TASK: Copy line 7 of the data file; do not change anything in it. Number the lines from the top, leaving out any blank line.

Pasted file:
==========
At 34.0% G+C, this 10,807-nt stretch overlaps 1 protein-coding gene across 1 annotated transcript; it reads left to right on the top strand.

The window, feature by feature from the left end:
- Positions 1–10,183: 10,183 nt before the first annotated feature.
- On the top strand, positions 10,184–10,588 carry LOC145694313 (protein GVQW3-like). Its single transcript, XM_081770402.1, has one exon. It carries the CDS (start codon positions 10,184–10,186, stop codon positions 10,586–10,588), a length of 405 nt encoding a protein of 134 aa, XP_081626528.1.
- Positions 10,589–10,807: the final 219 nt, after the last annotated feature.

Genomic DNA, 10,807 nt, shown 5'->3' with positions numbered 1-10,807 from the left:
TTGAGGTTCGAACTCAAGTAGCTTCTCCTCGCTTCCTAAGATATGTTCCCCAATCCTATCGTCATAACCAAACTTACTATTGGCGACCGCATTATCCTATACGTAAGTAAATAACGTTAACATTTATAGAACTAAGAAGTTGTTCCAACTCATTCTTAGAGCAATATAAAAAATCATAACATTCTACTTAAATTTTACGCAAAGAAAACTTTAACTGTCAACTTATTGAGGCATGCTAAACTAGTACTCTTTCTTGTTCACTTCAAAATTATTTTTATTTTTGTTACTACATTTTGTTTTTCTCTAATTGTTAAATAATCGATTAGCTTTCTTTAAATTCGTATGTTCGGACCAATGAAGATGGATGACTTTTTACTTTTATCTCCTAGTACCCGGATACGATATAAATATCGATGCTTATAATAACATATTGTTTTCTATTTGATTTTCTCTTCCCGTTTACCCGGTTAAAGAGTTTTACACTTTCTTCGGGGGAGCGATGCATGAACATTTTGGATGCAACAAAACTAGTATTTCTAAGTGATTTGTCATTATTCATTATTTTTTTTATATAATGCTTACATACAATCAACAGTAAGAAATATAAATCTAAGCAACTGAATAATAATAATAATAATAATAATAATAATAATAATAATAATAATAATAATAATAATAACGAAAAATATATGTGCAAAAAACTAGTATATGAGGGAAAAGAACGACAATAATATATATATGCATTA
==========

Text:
TTGAGGTTCGAACTCAAGTAGCTTCTCCTCGCTTCCTAAGATATGTTCCCCAATCCTATCGTCATAACCAAACTTACTATTGGCGACCGCATTATCCTATACGTAAGTAAATAACGTTAACATTTATAGAACTAAGAAGTTGTTCCAACTCATTCTTAGAGCAATATAAAAAATCATAACATTCTACTTAAATTTTACGCAAAGAAAACTTTAACTGTCAACTTATTGAGGCATGCTAAACTAGTACTCTTTCTTGTTCACTTCAAAATTATTTTTATTTTTGTTACTACATTTTGTTTTTCTCTAATTGTTAAATAATCGATTAGCTTTCTTTAAATTCGTATGTTCGGACCAATGAAGATGGATGACTTTTTACTTTTATCTCCTAGTACCCGGATACGATATAAATATCGATGCTTATAATAACATATTGTTTTCTATTTGATTTTCTCTTCCCGTTTACCCGGTTAAAGAGTTTTACACTTTCTTCGGGGGAGCGATGCATGAACATTTTGGATGCAACAAAACTAGTATTTCTAAGTGATTTGTCATTATTCATTATTTTTTTTATATAATGCTTACATACAATCAACAGTAAGAAATATAAATCTAAGCAACTGAATAATAATAATAATAATAATAATAATAATAATAATAATAATAATAATAATAATAATAACGAAAAATATATGTGCAAAAAACTAGTATATGAGGGAAAAGAACGACAATAATATATATATGCATTA